- The Oxford Handbook of Comparative Regionalism
- List of Figures
- List of Tables
- List of Contributors
- Introduction: Framework of the Handbook and Conceptual Clarifications
- Old, New, and Comparative Regionalism: The History and Scholarly Development of the Field
- Theorizing Regionalism: Cooperation, Integration, and Governance
- Globalization, Domestic Politics, and Regionalism
- The Diffusion of Regionalism
- Regionalism Beyond EU-Centrism
- North America and the Transatlantic Area
- Latin America
- North Africa and the Middle East
- Sub-Saharan Africa
- Regional Security Governance
- Regional Trade Governance
- Regional Monetary and Financial Governance
- Regional Development Governance
- Regional Social and Gender Governance
- Regional Environmental Governance
- Regional Migration Governance
- Regional Human Rights and Democracy Governance
- Regional Institutional Design
- Regional Dispute Settlement
- Regional Identities and Communities
- The Legitimacy of Regional Institutions
- Inter- and Transregionalism
- Three Cheers for Comparative Regionalism
- Index of Names
- Index of Subjects
Abstract and Keywords
This chapter focuses on the choices regional systems have made in designing dispute settlement systems. There are many potential options including choosing arbitration or mediation mechanisms, or creating regional courts. These different choices shape the extent to which dispute settlement becomes legalized and judicialized. The chapter discusses the state of theory and of the empirical analysis of dispute settlement systems associated with regionalism. We have a fairly good sense of the choices that governments have made, how these choices have changed significantly over time, and how the choice for a court may judicialize regional politics. But much work needs to be done so as to better understand the forces shaping these choices. The chapter summarizes the state of the art, identifying many fruitful areas for further investigation.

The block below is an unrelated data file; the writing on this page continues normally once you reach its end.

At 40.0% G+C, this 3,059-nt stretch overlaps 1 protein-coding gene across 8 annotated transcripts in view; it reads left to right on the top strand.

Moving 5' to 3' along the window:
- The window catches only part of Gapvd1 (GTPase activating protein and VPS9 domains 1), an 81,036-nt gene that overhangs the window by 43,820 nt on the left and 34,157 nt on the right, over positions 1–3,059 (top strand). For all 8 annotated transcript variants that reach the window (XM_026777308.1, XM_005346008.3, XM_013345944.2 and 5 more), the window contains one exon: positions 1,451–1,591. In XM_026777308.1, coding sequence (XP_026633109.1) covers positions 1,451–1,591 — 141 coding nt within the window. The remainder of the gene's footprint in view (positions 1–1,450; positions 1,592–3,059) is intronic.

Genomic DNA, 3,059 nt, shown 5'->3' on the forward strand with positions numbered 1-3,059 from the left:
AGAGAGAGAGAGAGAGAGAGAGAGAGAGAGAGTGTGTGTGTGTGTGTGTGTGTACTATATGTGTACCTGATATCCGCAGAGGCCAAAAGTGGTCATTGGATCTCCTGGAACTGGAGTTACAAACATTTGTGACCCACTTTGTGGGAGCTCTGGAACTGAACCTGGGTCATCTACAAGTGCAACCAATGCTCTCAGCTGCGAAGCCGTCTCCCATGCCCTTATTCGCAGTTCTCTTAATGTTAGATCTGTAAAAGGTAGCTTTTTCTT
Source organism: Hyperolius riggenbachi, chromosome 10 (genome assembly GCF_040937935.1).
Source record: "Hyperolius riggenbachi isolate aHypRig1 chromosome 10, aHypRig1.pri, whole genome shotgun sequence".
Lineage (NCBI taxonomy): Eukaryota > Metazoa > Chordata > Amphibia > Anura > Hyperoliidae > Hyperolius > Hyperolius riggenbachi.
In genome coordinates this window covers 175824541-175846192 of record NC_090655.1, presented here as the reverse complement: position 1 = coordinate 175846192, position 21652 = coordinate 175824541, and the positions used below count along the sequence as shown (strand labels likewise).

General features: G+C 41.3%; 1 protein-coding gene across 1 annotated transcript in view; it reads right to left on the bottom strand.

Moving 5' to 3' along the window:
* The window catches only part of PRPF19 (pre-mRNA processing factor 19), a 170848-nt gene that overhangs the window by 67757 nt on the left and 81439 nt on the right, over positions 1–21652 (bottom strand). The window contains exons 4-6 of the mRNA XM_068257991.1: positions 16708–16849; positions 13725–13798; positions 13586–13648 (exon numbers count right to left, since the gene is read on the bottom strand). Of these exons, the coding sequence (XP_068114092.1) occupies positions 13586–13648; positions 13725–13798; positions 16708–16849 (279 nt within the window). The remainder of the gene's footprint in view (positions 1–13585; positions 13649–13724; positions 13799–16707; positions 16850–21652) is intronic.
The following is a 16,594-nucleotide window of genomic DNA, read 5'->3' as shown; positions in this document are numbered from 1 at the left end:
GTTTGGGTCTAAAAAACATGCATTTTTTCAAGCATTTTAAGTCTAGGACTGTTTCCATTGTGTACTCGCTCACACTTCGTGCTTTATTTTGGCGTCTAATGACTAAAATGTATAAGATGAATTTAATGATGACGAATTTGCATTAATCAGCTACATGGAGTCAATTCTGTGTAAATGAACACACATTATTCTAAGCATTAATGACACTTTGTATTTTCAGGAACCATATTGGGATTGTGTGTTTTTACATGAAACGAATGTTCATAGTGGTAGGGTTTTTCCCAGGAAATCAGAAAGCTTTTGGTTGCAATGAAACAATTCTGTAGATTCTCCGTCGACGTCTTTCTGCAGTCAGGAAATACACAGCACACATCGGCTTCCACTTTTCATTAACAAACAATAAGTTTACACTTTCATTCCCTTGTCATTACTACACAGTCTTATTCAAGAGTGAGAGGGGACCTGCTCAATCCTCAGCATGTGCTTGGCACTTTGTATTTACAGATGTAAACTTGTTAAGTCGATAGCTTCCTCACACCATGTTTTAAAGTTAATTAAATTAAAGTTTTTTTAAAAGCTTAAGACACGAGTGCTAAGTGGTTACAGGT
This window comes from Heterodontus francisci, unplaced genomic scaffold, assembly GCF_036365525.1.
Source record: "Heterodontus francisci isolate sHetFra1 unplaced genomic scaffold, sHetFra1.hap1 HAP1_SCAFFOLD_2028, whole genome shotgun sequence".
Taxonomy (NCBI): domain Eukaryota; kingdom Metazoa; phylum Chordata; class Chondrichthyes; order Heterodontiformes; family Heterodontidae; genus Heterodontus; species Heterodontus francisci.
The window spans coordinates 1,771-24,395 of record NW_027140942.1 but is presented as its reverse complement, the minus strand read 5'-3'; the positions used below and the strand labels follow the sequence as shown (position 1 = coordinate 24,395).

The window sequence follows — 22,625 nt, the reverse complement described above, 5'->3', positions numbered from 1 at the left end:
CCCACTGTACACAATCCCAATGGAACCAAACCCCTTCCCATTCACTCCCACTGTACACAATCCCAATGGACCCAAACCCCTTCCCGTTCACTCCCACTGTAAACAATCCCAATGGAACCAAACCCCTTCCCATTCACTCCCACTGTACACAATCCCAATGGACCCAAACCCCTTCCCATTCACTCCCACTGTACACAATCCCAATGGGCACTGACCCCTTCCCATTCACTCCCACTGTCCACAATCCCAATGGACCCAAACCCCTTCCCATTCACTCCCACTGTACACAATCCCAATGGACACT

Karen J Alter is Professor of Political Science and Law at Northwestern University, and a permanent visiting professor at the iCourts Center for Excellence, University of Copenhagen Faculty of Law. Alter is author of The European Court’s Political Power (Oxford University Press 2009), Establishing the Supremacy of European Law (Oxford University Press 2001), and The New Terrain of International Law: Courts, Politics, Rights (Princeton University Press 2014).
Liesbet Hooghe is W.R. Kenan, Jr. Distinguished Professor of Political Science in the Department of Political Science of the University of North Carolina at Chapel Hill, USA and Chair in Political Science, Department of Political Science and Public Administration of the Vrije Universiteit (VU), Amsterdam, Netherlands; 2007/2008 Fellow at the Hanse-Wissenschaftskolleg Institute for Advanced Study (HWK) in Northwest Germany in cooperation with the Collabo¬rative Research Center on Transformations of the State (TranState, 2003–2014) and the Bremen International Graduate School of Social Sciences (BIGSSS, 2007 ff.).
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